Thai Entrepreneur Who Bought Miss Universe Contest Says Brains and Beauty Drive Entrants’ Dreams   

“Helloooo! Hello the Universe! Whoo!” shouted Jakkaphong “Anne” Jakrajutatip, the latest owner of the Miss Universe contest, from a stage filled with beauty queens.

Jakkaphong, a Thai media tycoon and trans rights activist, bought the parent company, Miss Universe Organization (MUO), last year. She is the first non-American and first transgender woman to own the 7-decade-old pageant, which drew contestants to New Orleans from 83 countries last month.

The competition, launched in 1952, was once co-owned by former U.S. President Donald Trump, who bought it in in 1996 from ITT Corp., then sold it in 2015 to WME/IMG, a talent agency and entertainment company, according to Variety.

In October, Jakkaphong expanded her business, JKN Global Group, headquartered in Samut Prakan, Thailand, by taking over the MUO offices in New York City when she bought the Miss Universe, Miss USA and Miss Teen USA pageants for $20 million.

She’s cut a $12.2 million deal with organizers in El Salvador, which will host the Miss Universe competition in 2023 for the first time since 1975.

Jakkaphong saw the Miss Universe platform as a promising asset, one that will help her fulfill her goal of empowering women and promoting feminism by encouraging all women — transgender, married, pregnant, divorced — to enter the contest.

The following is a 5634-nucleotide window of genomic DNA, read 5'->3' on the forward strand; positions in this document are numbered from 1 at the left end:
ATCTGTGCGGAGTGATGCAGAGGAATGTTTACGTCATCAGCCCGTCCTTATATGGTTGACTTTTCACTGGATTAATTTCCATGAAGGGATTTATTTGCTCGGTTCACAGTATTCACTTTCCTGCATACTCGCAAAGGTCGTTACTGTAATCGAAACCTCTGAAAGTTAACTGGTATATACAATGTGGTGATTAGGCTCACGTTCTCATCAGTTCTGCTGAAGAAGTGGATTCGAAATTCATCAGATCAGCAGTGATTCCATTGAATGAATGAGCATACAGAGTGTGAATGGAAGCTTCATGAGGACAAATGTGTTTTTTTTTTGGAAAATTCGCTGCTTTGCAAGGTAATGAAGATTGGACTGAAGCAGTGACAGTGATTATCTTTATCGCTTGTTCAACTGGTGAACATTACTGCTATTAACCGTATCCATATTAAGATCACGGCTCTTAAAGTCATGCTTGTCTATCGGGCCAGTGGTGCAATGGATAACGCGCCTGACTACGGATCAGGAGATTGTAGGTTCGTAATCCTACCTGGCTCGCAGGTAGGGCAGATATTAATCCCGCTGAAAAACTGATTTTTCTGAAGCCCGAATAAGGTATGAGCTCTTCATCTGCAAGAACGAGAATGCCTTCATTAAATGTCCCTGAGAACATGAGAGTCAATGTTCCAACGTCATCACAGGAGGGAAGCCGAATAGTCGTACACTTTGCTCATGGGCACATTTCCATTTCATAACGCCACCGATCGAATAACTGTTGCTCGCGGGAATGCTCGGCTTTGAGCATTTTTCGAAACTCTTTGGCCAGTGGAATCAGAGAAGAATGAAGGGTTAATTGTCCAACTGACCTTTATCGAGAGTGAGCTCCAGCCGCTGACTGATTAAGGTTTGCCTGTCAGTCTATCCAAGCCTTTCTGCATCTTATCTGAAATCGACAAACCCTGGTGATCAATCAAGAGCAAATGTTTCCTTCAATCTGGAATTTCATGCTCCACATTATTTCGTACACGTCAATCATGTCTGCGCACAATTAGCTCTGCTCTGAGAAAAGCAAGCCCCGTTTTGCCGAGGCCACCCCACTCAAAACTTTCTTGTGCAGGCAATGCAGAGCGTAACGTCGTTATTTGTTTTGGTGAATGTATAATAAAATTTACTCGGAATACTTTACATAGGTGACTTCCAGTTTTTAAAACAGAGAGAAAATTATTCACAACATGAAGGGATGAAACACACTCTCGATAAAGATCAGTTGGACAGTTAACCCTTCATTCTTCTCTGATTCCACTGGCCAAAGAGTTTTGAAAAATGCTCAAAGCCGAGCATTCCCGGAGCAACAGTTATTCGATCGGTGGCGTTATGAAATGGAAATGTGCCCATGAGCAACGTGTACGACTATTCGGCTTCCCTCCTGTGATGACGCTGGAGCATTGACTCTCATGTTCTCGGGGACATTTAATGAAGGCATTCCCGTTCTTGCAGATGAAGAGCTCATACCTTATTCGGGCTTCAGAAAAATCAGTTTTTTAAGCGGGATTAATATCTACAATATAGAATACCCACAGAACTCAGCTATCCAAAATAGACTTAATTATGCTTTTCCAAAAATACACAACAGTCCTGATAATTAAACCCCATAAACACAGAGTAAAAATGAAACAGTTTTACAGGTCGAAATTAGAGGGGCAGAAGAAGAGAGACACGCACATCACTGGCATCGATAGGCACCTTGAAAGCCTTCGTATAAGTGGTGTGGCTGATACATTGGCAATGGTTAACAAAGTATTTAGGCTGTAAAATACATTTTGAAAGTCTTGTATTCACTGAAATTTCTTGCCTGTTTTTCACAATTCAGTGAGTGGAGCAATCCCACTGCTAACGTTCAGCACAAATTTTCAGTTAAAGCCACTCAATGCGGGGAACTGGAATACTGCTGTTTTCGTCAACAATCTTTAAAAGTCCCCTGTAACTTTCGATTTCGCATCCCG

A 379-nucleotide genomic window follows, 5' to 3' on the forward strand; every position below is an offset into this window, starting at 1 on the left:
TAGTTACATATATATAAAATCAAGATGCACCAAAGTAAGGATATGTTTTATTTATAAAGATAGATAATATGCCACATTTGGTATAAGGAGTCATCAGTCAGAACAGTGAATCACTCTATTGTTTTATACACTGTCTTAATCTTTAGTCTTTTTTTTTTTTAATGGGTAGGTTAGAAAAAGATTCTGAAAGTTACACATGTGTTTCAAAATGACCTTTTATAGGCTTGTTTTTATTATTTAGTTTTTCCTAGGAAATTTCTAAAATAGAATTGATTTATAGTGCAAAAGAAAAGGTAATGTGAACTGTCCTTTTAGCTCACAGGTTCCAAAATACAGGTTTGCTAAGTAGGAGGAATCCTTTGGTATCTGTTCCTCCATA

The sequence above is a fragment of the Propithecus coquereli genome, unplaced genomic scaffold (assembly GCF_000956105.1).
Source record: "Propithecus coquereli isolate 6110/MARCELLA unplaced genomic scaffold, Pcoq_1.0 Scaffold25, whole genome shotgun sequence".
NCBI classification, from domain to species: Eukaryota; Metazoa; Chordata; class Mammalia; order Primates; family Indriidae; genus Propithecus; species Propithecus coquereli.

“I was born as a trans woman,” Jakkaphong told VOA’s Thai Service during an exclusive interview in New York last month.

“My life purpose here is to help other people to transform, to lead, to teach and to inspire people,” said the 43-year-old businesswoman educated in Australia who is a celebrity in Thailand. “I need to become the inspiration for a lot of people [like] ‘you don’t give up no matter what and nobody can bring you down once they see you are good.’ ”

Describing herself as having been born “without a golden spoon in my mouth,” Jakkaphong comes from a Thai Chinese upper-middle class family that ran a video rental store, which she inherited before starting her own foreign TV content import business. She founded JKN Global Group in 2013.

Jakkaphong advocates for transgender rights in Thailand through her Life Inspired for Thailand Foundation. Since 2019, the group has campaigned for a draft bill to address transgender rights, including recognizing legal gender title change for people who go through gender reassignment operations. The draft needs more signatures to move forward to the Thai parliament.

Although considered one of the most LGBTQ+ friendly Asian countries, Thailand’s laws do not grant equal rights to members of the LGBTQ+ community in title change and marriage.

Jakkaphong believes the Miss Universe pageant comes with enough influence that it may be able to help change the laws in Thailand and other countries that do not yet provide equal rights to LGBTQ+ people.

“I believe that politicians wishing to run as countries’ leaders will raise this [gender title change] issue and will make it happen for us… MUO is the platform that helps urge countries to look at this matter,” she said, adding that she will soon raise the issue with Thai Prime Minister Prayuth Chan-ocha.